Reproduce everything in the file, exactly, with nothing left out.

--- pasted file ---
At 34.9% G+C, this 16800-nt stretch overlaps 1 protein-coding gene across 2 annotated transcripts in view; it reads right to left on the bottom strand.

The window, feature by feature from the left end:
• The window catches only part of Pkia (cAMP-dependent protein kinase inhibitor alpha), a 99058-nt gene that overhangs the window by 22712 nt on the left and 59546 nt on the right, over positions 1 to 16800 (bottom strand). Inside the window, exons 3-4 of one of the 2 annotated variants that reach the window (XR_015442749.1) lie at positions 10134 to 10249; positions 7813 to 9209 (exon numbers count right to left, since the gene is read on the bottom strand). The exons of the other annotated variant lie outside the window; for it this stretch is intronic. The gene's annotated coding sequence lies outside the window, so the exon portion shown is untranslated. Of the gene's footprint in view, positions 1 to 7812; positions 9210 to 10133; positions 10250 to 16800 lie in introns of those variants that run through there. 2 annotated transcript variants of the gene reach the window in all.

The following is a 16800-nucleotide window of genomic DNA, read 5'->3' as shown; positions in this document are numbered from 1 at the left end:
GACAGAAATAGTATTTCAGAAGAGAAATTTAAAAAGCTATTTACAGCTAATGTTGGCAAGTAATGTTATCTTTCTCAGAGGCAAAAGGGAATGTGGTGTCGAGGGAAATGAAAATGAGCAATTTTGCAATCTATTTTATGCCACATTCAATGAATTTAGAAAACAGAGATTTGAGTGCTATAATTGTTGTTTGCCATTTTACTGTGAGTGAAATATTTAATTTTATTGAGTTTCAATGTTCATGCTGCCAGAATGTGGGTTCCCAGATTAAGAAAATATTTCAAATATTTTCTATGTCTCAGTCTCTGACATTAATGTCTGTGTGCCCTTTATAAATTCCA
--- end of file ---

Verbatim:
At 34.9% G+C, this 16800-nt stretch overlaps 1 protein-coding gene across 2 annotated transcripts in view; it reads right to left on the bottom strand.

The window, feature by feature from the left end:
• The window catches only part of Pkia (cAMP-dependent protein kinase inhibitor alpha), a 99058-nt gene that overhangs the window by 22712 nt on the left and 59546 nt on the right, over positions 1 to 16800 (bottom strand). Inside the window, exons 3-4 of one of the 2 annotated variants that reach the window (XR_015442749.1) lie at positions 10134 to 10249; positions 7813 to 9209 (exon numbers count right to left, since the gene is read on the bottom strand). The exons of the other annotated variant lie outside the window; for it this stretch is intronic. The gene's annotated coding sequence lies outside the window, so the exon portion shown is untranslated. Of the gene's footprint in view, positions 1 to 7812; positions 9210 to 10133; positions 10250 to 16800 lie in introns of those variants that run through there. 2 annotated transcript variants of the gene reach the window in all.

The following is a 16800-nucleotide window of genomic DNA, read 5'->3' as shown; positions in this document are numbered from 1 at the left end:
GACAGAAATAGTATTTCAGAAGAGAAATTTAAAAAGCTATTTACAGCTAATGTTGGCAAGTAATGTTATCTTTCTCAGAGGCAAAAGGGAATGTGGTGTCGAGGGAAATGAAAATGAGCAATTTTGCAATCTATTTTATGCCACATTCAATGAATTTAGAAAACAGAGATTTGAGTGCTATAATTGTTGTTTGCCATTTTACTGTGAGTGAAATATTTAATTTTATTGAGTTTCAATGTTCATGCTGCCAGAATGTGGGTTCCCAGATTAAGAAAATATTTCAAATATTTTCTATGTCTCAGTCTCTGACATTAATGTCTGTGTGCCCTTTATAAATTCCA